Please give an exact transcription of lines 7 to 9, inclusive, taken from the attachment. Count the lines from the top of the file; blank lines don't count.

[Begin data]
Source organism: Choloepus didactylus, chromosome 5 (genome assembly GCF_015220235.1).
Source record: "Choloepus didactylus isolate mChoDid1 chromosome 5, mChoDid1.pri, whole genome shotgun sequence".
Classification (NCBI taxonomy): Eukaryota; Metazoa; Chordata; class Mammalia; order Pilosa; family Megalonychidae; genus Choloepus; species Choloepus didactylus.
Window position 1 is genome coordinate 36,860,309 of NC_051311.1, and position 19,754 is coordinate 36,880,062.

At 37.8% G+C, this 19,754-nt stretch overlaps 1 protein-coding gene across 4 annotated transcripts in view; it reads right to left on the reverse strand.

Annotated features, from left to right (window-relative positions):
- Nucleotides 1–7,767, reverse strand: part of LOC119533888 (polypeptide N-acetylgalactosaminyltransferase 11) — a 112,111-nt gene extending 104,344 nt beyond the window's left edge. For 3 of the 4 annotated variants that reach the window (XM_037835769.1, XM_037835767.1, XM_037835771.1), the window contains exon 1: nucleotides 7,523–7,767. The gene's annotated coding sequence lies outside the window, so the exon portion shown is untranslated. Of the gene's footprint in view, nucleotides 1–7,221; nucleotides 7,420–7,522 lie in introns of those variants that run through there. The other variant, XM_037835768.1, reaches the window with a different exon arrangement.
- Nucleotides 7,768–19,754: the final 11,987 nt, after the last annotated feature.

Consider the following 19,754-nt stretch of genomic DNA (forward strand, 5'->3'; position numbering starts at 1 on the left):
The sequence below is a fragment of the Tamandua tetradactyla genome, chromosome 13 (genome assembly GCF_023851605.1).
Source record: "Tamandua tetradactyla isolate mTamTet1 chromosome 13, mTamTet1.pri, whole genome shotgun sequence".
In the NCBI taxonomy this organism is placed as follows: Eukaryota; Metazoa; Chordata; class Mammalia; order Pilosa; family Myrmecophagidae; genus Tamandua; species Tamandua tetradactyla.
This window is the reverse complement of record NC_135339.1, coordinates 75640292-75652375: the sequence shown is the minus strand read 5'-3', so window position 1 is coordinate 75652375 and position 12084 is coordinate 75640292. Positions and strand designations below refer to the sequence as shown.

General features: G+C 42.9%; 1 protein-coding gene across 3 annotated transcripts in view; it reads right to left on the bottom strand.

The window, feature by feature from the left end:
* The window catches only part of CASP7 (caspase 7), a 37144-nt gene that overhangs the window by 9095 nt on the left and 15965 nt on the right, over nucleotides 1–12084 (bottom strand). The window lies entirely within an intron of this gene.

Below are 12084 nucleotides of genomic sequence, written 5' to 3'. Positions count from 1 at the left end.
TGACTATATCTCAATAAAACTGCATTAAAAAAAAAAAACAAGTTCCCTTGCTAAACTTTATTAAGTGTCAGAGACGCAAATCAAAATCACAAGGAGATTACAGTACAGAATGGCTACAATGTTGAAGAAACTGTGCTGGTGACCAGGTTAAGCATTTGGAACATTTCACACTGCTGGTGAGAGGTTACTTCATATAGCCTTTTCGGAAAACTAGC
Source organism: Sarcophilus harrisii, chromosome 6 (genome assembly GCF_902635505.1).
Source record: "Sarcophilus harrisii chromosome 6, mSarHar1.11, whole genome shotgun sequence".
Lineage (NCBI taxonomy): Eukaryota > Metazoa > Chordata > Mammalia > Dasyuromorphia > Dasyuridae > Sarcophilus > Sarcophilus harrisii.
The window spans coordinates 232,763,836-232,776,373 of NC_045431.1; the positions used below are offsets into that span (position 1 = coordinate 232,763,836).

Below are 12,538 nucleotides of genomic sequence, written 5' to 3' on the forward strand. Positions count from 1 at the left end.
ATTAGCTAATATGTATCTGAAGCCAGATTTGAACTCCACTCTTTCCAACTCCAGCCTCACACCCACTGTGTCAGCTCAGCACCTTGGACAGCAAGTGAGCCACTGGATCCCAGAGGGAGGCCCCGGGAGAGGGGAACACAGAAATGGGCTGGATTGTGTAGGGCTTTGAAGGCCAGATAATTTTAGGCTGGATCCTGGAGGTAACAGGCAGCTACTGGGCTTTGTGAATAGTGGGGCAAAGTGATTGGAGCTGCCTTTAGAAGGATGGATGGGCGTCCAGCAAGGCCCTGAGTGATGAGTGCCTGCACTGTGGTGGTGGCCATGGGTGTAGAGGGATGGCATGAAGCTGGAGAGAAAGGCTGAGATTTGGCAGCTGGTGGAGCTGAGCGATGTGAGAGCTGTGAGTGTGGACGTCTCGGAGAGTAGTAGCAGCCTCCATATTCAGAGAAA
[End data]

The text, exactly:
- Nucleotides 1–7,767, reverse strand: part of LOC119533888 (polypeptide N-acetylgalactosaminyltransferase 11) — a 112,111-nt gene extending 104,344 nt beyond the window's left edge. For 3 of the 4 annotated variants that reach the window (XM_037835769.1, XM_037835767.1, XM_037835771.1), the window contains exon 1: nucleotides 7,523–7,767. The gene's annotated coding sequence lies outside the window, so the exon portion shown is untranslated. Of the gene's footprint in view, nucleotides 1–7,221; nucleotides 7,420–7,522 lie in introns of those variants that run through there. The other variant, XM_037835768.1, reaches the window with a different exon arrangement.
- Nucleotides 7,768–19,754: the final 11,987 nt, after the last annotated feature.

Consider the following 19,754-nt stretch of genomic DNA (forward strand, 5'->3'; position numbering starts at 1 on the left):